3/14/2010 7:11pm, #1
Simple question regarding kuzushi.
Probably a really simple question to answer, but I'm curious. Is kuzushi governed by principle/ method, or is it something that is developed during randori?
I think that the games we "play" in class assists in gaining the "feeling" and awareness of when your opponent is off balance. I am just wondering if, at higher levels, there are specific exercises, or if randori is that specific exercise.
3/14/2010 8:41pm, #2
Missing posts moved here: More off topic posts in the technique fora - No BS MMA and Martial Arts
I understand mistakes can happen. I just made one myself by giving an infraction when I meant to only give a warning. Regardless, I ask that members pay attention to what forum in which they're posting.
Now back to battlefields question. . .
3/14/2010 9:46pm, #3
Kuzushi comes from drilling and randori together. In drilling you learn to take their kuzushi and execute your throw. During randori you'll learn to either apply the "Drill" or more commonly capitalize on a mistake or technique of your opponent.
Lets take a classic example. Tomoe Nage. First you drill it , pulling your opponent forward and you sit under kicking them over. During randori is where you learn that when your opponent drives into you they are giving you their kuzushi for a Tomoe Nage.
Coach Josh and MTripp will be around shortly you give their opinion how they teach kuzushi.
3/14/2010 9:47pm, #4
its both, from my experience.
Kuzushi is something you approach like a drill, you are trying to get a feel for breaking-balance/attacking the posture of your uke. This creates the next step: debana/"opportunity"
I think that to drill your footwork, kuzushi, uchikomi etc it is never done. Watch the old salts at work and you see them doing the same drills they did when they first started. Its how we keep our pathways wired.
Ignore the fact that this is in French, it will become obvious how awesome this is...
http://www.youtube.com/watch?v=JTEJpigD1_EMany things we do naturally become difficult only when we try to make them intellectual subjects. It is possible to know so much about a subject that you become totally ignorant.
-Mentat Text Two (dicto)
3/14/2010 9:59pm, #5
How can you prevent your movement/balance attacks being used against you? Is it a matter of the exact amount of force no more no less or something more arcane? For example if I want to do osoto gari I could push my opponent back to create kuzushi. But the same movement give my opponent an opportunity for ko ouchi gari.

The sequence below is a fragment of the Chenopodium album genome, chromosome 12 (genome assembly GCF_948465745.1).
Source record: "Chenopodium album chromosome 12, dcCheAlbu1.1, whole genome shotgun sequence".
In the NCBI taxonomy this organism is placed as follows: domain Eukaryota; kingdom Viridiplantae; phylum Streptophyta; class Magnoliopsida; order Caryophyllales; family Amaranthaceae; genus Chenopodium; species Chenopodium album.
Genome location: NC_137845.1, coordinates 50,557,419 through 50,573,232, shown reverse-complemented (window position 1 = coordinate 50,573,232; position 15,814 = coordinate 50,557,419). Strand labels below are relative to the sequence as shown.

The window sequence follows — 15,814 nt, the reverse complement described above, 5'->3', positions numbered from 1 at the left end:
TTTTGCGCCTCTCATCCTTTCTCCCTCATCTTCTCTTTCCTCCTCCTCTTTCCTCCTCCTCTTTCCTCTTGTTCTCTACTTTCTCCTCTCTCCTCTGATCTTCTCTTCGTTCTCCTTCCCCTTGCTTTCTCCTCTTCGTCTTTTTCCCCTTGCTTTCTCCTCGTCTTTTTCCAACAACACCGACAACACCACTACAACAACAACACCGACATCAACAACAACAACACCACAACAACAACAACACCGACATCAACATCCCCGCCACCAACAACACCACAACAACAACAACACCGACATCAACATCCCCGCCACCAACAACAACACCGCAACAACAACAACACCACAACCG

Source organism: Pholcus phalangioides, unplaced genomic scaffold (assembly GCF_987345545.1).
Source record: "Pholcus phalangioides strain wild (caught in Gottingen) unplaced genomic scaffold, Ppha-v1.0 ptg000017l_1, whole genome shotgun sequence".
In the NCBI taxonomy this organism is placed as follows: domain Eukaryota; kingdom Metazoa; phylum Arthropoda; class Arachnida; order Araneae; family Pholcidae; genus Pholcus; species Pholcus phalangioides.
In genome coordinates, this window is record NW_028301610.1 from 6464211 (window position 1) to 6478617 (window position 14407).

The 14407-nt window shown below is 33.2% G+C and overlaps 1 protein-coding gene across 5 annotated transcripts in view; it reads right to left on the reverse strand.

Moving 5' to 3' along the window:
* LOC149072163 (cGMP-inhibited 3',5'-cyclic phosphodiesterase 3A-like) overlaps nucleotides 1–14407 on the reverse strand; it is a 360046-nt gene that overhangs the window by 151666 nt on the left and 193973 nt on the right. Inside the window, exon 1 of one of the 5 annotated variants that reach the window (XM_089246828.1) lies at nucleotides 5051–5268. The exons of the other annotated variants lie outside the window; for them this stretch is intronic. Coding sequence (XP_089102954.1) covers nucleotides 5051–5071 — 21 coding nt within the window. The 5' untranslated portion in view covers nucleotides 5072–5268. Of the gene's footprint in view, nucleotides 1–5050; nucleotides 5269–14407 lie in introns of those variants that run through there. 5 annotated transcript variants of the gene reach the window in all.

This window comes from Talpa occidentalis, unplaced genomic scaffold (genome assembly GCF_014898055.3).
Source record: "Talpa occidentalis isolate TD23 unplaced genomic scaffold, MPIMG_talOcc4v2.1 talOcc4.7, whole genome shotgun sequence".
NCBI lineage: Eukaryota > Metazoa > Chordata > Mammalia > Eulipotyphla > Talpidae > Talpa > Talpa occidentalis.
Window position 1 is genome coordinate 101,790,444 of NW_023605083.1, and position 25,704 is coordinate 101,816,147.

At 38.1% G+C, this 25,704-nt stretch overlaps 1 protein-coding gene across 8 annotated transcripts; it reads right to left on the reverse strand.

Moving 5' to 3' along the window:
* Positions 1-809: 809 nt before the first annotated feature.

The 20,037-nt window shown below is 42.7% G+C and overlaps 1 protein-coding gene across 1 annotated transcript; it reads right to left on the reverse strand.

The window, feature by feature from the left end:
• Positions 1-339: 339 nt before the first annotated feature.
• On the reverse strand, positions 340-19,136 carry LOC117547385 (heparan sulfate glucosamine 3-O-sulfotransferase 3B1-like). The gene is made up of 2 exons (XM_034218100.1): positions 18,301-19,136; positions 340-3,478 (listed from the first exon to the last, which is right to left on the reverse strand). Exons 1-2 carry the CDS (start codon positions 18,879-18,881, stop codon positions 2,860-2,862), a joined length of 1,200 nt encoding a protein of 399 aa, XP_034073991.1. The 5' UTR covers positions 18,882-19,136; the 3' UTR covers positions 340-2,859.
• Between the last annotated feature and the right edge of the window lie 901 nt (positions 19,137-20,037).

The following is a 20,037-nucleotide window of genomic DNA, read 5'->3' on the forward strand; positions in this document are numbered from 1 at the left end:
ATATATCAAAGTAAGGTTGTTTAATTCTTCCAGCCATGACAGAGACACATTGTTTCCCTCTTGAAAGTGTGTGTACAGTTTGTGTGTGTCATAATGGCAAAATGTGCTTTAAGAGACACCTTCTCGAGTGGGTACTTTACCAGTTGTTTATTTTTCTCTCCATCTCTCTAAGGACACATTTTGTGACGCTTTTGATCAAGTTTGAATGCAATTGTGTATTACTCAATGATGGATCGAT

3/14/2010 10:07pm, #6
3/14/2010 10:21pm, #7
Maybe I shouldn't have named specific techniques. It just seems that no matter which way I push or pull trying to set up something I always end up on my back with my own energy used against me.
If it's because I'm a whitebelt and just need to stfu and train then fine.
3/14/2010 10:26pm, #8
This is how, from a "small" group of favorite waza, you can develop a very complex and varied Judo skill-set.Many things we do naturally become difficult only when we try to make them intellectual subjects. It is possible to know so much about a subject that you become totally ignorant.
-Mentat Text Two (dicto)
3/14/2010 10:33pm, #9
In my never to be humble opinion....
You drill the crap out of one hard core throw. This means getting the grip you want, and then attacking full bore to hit that throw. Do NOT worry about silly things like being counter thrown, attack hard.
Now, either you will throw him, or he will defend. That defense will open him to your second attack.
Study Yamashita's work and you will understand this..."Out of every hundred men, ten shouldn't even be there, eighty are just targets, nine are the real fighters, and we are lucky to have them, for they make the battle. Ah, but the one, one is a warrior, and he will bring the others back." -- Hericletus, circa 500 BC
3/14/2010 10:35pm, #10
Just keep drilling your throws and then try it in randori. Randori isn't about winning per say as it about bringing your techniques to the level where you can pull them off on a resisting opponent.
I'll give you a quick war story from last Friday. I was sparring MMA with one of the pro fighters at my gym. He is much better wrestler and Jiu-Jitsu guy than I am. Regardless, I still ducked his jab, and snatch the single leg and finished with a Ko Soto Gari. I did this twice and each time he was able to get out of my top half guard and make me pay for those takedowns. Even though I know he has the skill and power to reverse my takedowns I still go for them anyway and that is the only way to get better.